It’s hard to deliver a great experience to callers after they’ve been put on hold. Most customers will tolerate a little hold time but will lose patience quickly, resulting in either an angry caller or – worse – an abandoned call. Either way, the result is a poor customer experience, something no company can afford to take lightly.
If you ask consumers what can ruin the call center experience for them, hold time is consistently at the top of the list. Consider a survey done by Consumer Reports on “Top Gripes” related to phone-based customer service (shown below). Of all phone-related complaints, “can’t get a human on phone” and “long wait on hold” are ranked first and third respectively.
In reality, hold time is a consequence of the modern call center environment: reduced budgets, increased call volumes and a loss of focus (having to share resources in order to service customers on alternate channels like web, social and mobile).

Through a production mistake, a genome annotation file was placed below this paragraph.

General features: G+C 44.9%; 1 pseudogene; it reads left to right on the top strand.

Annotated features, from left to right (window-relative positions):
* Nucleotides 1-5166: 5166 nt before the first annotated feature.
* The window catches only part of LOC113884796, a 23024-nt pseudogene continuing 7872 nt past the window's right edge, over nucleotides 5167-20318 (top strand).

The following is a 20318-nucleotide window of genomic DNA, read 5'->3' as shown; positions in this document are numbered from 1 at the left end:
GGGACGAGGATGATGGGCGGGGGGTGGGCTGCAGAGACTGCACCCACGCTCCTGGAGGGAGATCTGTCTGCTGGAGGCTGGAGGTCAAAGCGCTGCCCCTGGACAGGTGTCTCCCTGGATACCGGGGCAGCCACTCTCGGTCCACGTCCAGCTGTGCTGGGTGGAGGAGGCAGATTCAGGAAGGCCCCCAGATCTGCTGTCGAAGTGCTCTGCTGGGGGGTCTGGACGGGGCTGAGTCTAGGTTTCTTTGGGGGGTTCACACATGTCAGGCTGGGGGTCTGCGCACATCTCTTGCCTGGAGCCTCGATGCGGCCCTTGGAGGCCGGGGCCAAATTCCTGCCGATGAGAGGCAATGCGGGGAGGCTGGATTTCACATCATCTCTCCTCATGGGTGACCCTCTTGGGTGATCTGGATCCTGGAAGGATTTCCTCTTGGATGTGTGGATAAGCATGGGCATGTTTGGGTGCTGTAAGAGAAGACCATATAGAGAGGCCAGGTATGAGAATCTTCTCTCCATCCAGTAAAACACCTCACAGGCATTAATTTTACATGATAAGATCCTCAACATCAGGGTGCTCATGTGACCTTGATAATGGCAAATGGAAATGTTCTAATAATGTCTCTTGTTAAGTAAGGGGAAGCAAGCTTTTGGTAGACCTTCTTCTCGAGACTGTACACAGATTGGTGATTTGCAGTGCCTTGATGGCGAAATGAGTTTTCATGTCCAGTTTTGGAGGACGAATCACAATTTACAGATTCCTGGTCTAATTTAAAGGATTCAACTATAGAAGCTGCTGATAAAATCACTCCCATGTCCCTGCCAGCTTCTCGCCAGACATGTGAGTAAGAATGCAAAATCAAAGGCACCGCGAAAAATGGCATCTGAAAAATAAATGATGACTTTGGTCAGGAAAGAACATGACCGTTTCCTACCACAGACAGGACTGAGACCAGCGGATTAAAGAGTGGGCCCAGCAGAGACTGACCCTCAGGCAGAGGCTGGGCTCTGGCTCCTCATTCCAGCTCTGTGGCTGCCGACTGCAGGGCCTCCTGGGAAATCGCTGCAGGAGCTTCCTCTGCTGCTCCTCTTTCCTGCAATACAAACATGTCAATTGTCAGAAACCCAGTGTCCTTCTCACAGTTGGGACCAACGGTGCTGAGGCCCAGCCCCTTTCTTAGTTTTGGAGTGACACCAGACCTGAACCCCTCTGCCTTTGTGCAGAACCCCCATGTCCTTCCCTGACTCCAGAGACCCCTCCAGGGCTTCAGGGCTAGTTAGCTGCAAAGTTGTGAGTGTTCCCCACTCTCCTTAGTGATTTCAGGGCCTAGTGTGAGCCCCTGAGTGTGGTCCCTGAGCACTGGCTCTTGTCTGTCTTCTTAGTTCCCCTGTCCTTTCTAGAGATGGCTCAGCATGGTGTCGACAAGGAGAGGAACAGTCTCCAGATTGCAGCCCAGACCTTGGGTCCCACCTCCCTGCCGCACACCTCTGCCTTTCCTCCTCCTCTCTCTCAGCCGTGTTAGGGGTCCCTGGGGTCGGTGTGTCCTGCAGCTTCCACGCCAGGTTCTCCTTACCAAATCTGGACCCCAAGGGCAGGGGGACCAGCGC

So the question becomes: how can contact center managers change the corporate dynamic so that companies put a higher value on customer experience, and thus the call center?
Companies view the customer experience provided through the contact center as a competitive differentiator and are looking to improve the service they deliver. Why? Delivering a high service level is the way to exceed customer expectations, which reduces customer attrition and can turn happy customers into loyal ones.
Keeping customers on hold for extended periods is a sure-fire way to deliver – and publically spread the word of – a poor experience. Rather than risk losing customers to a readily-solvable problem, consider replacing hold time with a call-back solution, which ultimately lowers call center costs while improving the customer experience.
There’s no substitute for great a customer experience. Customers will reward you for it.